Genetics and Inheritance

Genetics and Genetic Testing

Retinal diseases caused by one or more genetic mutations; changes to the amount or structure of DNA, which are passed down through generations are called inherited retinal diseases (IRDs). To date, more than 260 genes associated with retinal diseases have been identified. IRDs are complex retinal conditions because mutations in different genes or different mutations in the same gene can cause the same retinal disease to develop. As a result, this can make discovering specific and effective treatments and cures for IRDs more challenging. This also highlights the importance of genetic testing for guiding effective disease management and treatment selection.

Genetic testing involves analysing DNA, the hereditary material which provides information and direction to our bodies to grow, mature and function. Genetic tests look for changes in an individual’s genes and chromosomes called mutations, to identify the mutated or “faulty” gene(s) responsible for an IRD developing. If your eye doctor (ophthalmologist) suspects you may have an IRD, they will encourage you to receive a genetic test to confirm the diagnosis. Genetic screening is an essential part of our healthcare service, which can inform us about how we can best manage our condition and mitigate its onset. However, there are also many other reasons a person may seek a genetic diagnosis:

 

  • There is a history of vision loss in your family, but the genetic contributors are unknown and you wish to understand the nature and pattern of inheritance for this condition.
  • You have concerns that you or your partner has an IRD in your family that might be passed on to your children.
  • You want to participate in clinical trials relevant for your genetic diagnosis and have access to suitable treatments.

 

Note: It is very important to know that an accurate genetic diagnosis is a prerequisite for participation in a clinical trial and in accessing appropriate therapies, should one become available for your condition.

Undertaking a genetic test can be an emotional experience for many, and may cause you to feel anxious and overwhelmed in anticipation of your results. It is vital that you consider the potential consequences that a genetic test will have on you and your family, and that although you receive your genetic diagnosis, there may be no treatment or cure currently available for your condition. Members of Retina International can guide you in the direction of a professional genetic counsellor and qualified doctor to discuss your options, so that you are fully informed about the procedure, benefits and limitations and possible consequences of a genetic test for you and your family.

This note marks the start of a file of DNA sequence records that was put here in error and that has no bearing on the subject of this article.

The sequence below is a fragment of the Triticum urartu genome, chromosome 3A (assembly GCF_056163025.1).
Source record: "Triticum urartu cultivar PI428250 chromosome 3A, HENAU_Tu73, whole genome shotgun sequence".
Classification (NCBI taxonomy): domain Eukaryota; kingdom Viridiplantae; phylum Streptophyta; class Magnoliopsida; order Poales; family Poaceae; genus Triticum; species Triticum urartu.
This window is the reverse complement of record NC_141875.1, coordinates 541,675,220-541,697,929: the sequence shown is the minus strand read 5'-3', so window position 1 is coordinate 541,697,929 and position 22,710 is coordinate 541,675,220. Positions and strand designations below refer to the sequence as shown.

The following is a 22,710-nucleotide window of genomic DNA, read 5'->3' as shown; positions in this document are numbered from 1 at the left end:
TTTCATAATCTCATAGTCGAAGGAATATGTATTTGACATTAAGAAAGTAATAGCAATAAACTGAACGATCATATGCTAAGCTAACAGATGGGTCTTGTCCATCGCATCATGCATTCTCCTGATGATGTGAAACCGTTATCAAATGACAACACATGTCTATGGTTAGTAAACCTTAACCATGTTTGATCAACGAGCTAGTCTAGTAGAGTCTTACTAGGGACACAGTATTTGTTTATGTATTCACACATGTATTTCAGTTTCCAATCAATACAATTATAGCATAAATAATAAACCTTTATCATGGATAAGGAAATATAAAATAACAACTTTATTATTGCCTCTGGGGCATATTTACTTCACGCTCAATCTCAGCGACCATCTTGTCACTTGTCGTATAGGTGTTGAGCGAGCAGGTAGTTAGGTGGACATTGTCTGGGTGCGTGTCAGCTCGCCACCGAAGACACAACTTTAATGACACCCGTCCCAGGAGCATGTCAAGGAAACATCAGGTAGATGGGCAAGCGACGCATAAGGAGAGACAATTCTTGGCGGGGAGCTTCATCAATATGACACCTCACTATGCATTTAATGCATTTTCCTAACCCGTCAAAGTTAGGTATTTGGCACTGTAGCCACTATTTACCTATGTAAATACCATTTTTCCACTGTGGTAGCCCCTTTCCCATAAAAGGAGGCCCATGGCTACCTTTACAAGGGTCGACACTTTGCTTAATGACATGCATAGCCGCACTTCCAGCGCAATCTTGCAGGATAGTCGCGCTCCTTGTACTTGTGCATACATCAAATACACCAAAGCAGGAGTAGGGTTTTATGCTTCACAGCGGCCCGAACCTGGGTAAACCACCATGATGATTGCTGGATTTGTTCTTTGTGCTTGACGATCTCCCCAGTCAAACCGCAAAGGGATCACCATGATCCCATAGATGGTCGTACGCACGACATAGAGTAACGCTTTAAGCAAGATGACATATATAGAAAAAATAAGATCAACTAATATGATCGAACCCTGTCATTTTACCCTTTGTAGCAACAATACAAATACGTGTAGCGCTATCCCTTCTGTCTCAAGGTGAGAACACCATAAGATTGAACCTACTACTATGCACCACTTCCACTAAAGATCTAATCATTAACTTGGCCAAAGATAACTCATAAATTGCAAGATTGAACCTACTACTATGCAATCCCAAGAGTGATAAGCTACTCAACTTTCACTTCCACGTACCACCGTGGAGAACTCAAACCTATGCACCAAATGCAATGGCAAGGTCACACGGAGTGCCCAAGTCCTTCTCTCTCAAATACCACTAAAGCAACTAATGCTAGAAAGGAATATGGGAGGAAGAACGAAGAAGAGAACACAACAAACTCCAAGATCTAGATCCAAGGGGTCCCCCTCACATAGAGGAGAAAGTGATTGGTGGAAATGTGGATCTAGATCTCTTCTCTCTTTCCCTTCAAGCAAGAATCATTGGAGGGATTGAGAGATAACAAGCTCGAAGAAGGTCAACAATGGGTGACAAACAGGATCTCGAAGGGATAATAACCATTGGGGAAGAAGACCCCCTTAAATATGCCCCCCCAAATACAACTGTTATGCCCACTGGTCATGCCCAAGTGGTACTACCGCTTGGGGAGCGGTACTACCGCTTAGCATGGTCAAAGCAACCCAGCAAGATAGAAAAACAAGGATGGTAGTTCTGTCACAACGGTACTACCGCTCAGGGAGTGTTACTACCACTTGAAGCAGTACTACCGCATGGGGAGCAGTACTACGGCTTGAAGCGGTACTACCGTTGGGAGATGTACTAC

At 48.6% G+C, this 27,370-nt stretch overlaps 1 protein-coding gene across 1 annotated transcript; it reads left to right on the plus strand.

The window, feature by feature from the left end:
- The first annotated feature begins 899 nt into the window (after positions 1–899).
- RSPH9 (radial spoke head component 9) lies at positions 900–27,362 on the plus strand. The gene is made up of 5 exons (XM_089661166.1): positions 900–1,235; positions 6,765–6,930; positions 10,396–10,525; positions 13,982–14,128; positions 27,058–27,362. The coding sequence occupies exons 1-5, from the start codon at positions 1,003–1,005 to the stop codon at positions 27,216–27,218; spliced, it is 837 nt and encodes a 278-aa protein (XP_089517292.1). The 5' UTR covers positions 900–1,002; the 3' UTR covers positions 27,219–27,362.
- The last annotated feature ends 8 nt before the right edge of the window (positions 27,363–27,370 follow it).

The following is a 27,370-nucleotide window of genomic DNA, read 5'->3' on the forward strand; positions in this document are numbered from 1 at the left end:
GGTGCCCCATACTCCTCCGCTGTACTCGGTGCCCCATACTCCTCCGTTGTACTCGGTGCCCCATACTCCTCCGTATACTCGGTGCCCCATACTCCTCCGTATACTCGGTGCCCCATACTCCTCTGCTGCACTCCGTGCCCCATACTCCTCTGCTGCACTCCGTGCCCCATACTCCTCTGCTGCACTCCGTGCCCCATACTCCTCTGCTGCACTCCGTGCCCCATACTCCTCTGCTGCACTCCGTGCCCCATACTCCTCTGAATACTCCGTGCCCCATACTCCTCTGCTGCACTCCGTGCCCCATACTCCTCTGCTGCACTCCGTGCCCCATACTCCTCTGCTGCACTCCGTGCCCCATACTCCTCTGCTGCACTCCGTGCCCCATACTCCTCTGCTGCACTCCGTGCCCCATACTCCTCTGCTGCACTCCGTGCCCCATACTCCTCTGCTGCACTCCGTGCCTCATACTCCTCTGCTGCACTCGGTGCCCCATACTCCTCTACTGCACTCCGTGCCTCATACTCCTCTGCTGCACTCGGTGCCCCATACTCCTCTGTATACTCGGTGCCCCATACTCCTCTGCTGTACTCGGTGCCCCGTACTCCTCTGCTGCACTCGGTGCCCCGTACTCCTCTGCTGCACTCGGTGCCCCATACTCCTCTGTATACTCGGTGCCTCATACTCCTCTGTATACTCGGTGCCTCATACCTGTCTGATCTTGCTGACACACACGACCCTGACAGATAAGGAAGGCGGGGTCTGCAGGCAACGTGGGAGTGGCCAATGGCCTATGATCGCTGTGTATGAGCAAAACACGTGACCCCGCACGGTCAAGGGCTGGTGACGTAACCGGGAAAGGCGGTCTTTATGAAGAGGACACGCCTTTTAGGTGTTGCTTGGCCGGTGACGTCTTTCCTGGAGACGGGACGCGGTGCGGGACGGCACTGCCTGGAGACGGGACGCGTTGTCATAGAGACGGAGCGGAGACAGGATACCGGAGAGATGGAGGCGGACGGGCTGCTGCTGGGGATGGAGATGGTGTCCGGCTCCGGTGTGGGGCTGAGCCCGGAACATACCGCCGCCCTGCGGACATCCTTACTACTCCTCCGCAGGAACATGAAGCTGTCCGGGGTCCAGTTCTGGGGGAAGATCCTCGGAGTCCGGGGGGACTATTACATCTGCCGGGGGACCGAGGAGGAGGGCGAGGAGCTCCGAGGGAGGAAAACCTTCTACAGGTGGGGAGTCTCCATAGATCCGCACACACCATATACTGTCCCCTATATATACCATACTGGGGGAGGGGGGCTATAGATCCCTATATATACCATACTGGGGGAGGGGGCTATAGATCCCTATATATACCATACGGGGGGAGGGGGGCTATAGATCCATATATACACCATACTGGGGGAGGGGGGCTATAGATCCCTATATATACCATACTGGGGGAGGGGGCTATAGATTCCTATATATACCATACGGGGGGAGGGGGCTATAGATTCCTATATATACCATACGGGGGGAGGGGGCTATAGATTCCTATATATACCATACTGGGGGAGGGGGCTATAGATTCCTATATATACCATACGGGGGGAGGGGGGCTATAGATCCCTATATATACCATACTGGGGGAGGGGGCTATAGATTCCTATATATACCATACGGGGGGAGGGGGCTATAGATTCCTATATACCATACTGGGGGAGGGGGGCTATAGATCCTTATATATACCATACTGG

Read more about genetic testing, how it works and the different types of genetic tests available on our Genetic Testing Services Resource.

Inheritance Patterns

We inherit our DNA from our parents in equal amounts, 23 chromosomes from our mother and 23 chromosomes from our father. Therefore, each individual has 46 chromosomes. Of particular importance are the X and Y chromosomes, which determine the biological sex of each new born child. Males have one X chromosome and one Y chromosome, while females possess two X chromosomes. Each mother contributes one X chromosome, while the father provides either an X or Y chromosome, a process which occurs by chance and determines whether the child is male or female. Understanding the mode of inheritance for a particular disease is crucial so we can accurately predict the likelihood or chance of other family members having the same disease.

In some cases, only one malfunctioning gene copy (dominant inheritance) is required, while in other circumstances, two copies (recessive inheritance) of the mutated gene are necessary for the disease to develop. The location of the mutated gene on a particular chromosome (X-linked inheritance) can also determine who will be primarily affected by the disease. In more complex cases, our genes and environment can interact and work in combination to cause a genetic condition to develop.

Autosomal dominant inheritance describes a form of disease transmission through generations whereby one copy of the gene mutation is sufficient to cause an individual to be affected by the disease. The condition arises and expresses itself even though the second copy of the gene present is normal.

In autosomal inheritance, the gene mutation is not located on the X or Y sex chromosomes and thus males and females are equally affected. Each individual affected by autosomal dominant inheritance has a 50% chance of passing the condition to their child.